“Disruptive threats come inherently not from new technology but from new business models “- Andy Grove A business model will change mostly because of changes in language. “All transformation is linguistic; if we want to change our culture we need to change our conversation.” – Werner Erhard Client vs. Customer In literal terms, the word “client” is derivative of a roman word cliens which means “to lean”. Back then these people were the one’s who roman lawyers had to defend. Contrast that with the word “customer” originating from the word custom meaning it was a regular cadence. If you start using the word customer, even internally, your outlook on your “client” base will transition from having to fix them once a year to looking forward engaging with them. Training vs. Education Horses and dogs are trained; human beings are educated (aside from potty training). To train someone is to pump information into them. To educate is to draw out information from someone. The information is already there, they just need guidance to find it. Re-word your product training services to product education. If you compare the phrase “Let’s round up the staff for a meeting” vs. “Let’s round up the team for a meeting”, do you hear the different affect each word has? Different words conjure up different images in peoples minds. When you use different words you feel different. When you feel different, you act different. We don’t want to pay a fee, we want to pay a price. Don’t be so exact with your pricing – to do so cheapens your quality. Don’t charge $29 or $34.95, charge $30 or $35. A few words to avoid: -Discount. Talk about a preferred price or promotional price. -Service. Professionals don’t sell services, they sell results, knowledge, judgement, and access. These are much better words to describe the end product of what a Professional offers. -Efficiency – the better term that professionals work in is effectiveness. If you have brain cancer do you want your surgeon to be efficient or effective?   The Psychology of the sale: Better Discovery Questions Many people are discussing making the change from hourly to value, but not just in pricing; everything you do in your firm should be demonstrating your value and the benefits of working with you. What questions should we be asking our customers that raise our value? When you have a discovery question, you don’t want to get too granular. You want to talk to the business owner and find out how their business performed last year. Did they achieve their goals? Did the business make enough money? Did the business owner make enough money? As you’re learning about the past you want to also transition into what they want to achieve in the future. Based upon their answer you may want to dig a little deeper… do they want to increase their profitability? Their efficiencies? Customers? Product services? Retention? Market share? This opens the conversation. Next you want to find out what they want to reduce. It’s not always just cost; it could be time, effort, turnover, complaints, conflicts, risks. Then you need to find out if they have what they need in order to achieve these goals. Do they have the right systems, processes, and strategies in place? By having these higher level conversations you will be able to understand where the customer is coming from while adding more value to the overall positioning of you and your firm. GMAP Now Task It’s all in the linguistics. Stop calling yourself an Accountant or a Bookkeeper. Why? Because those terms fall into the pre-defined generic definition of what the customer knows or thinks an Accountant or Bookkeeper is. They will then only look at you to see if you are a cheaper alternative. Come up with a unique, distinct term that automatically breaks you out of the generic label.  One of our terms at Profit First Professionals is a Profit Advisor. Now they can’t put you in a generic box with your competition! They will naturally react and want to learn more about what you do. Then you tell them that you have special skills and tools to drive profitability in there business, and that you are an excellent Accountant/Bookkeeper, but you should expect that from any Accountant/Bookkeeper.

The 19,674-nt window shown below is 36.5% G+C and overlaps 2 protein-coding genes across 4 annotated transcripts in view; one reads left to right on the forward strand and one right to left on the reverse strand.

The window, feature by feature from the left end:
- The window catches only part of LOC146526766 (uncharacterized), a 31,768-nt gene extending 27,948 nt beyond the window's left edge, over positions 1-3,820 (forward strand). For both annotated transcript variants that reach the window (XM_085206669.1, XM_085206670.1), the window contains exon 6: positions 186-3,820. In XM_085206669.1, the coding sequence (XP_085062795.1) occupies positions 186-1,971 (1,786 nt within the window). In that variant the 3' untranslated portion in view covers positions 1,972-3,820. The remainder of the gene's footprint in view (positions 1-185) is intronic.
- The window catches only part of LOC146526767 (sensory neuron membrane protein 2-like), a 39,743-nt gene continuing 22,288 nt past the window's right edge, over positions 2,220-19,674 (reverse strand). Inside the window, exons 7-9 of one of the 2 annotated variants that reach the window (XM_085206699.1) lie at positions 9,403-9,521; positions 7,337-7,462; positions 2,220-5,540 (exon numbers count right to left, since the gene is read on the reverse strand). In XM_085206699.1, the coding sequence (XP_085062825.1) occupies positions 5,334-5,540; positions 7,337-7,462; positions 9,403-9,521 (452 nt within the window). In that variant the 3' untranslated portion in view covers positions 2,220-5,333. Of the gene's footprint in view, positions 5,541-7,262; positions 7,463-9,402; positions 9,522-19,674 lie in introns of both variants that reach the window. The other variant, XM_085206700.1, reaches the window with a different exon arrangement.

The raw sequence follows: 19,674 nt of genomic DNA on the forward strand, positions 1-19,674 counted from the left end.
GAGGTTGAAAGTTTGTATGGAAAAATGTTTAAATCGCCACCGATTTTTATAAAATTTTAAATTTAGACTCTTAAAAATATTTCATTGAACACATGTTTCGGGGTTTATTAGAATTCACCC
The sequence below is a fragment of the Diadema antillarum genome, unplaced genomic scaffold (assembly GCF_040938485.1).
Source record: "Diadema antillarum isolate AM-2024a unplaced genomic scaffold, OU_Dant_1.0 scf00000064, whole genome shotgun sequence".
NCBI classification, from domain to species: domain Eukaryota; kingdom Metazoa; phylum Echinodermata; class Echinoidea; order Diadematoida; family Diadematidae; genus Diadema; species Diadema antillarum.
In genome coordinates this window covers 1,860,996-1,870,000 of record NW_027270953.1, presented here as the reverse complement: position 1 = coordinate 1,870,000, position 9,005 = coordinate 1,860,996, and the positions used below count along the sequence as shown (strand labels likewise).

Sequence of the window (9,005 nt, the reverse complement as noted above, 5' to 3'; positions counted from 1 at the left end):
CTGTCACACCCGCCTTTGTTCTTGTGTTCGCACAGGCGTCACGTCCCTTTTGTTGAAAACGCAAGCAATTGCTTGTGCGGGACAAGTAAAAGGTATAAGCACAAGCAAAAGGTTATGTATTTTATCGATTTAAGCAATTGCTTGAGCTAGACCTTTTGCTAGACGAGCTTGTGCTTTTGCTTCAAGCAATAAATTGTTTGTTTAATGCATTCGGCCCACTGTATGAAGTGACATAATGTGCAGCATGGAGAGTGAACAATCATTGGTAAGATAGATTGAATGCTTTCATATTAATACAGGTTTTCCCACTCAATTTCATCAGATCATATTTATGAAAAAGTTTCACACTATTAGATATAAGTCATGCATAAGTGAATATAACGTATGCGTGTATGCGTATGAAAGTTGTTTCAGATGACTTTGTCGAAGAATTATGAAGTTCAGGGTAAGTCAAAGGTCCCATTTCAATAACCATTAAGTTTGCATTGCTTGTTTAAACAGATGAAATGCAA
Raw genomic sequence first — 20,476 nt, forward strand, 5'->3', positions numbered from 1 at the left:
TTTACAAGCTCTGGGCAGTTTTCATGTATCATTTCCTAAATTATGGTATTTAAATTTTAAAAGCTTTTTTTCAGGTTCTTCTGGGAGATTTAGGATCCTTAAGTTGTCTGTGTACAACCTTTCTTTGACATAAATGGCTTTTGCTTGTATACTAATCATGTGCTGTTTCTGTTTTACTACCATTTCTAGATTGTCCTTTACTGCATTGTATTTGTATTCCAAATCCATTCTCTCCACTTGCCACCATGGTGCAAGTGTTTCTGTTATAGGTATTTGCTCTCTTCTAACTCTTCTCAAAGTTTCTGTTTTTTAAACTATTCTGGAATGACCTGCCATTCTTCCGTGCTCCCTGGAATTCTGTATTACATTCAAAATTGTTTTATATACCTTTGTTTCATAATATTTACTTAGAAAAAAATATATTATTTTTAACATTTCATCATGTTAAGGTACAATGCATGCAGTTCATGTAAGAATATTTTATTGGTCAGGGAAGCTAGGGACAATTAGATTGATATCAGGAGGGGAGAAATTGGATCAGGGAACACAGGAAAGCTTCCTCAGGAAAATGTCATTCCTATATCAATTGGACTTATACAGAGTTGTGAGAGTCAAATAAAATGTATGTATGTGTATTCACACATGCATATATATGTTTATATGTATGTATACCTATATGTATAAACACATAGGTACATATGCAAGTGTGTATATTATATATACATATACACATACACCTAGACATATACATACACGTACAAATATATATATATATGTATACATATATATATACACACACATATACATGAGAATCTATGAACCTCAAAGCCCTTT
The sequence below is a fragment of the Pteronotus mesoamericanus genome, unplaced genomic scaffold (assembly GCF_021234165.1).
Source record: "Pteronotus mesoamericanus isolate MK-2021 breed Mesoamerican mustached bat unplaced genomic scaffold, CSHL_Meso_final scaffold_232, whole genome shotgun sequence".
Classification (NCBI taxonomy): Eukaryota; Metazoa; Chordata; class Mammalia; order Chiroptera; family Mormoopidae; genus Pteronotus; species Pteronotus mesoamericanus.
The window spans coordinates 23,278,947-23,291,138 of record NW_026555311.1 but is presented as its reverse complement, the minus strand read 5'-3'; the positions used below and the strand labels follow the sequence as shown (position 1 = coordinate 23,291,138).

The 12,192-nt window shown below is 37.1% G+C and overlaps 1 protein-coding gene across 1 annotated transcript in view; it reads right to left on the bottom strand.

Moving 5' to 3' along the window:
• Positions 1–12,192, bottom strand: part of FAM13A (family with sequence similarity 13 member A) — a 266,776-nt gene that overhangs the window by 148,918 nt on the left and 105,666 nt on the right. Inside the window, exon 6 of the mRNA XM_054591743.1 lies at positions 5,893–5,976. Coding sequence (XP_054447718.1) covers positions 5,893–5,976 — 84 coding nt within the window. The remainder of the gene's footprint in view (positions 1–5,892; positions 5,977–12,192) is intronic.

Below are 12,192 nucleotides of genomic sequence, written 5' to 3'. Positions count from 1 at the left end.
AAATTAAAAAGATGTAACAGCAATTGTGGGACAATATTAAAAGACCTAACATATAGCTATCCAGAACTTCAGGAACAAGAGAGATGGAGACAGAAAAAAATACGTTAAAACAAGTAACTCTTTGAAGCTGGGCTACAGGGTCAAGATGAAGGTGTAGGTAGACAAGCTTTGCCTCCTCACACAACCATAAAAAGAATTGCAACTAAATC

Show Links

Follow Ed on his blog at or on Twitter @edkless.

Corporate Partners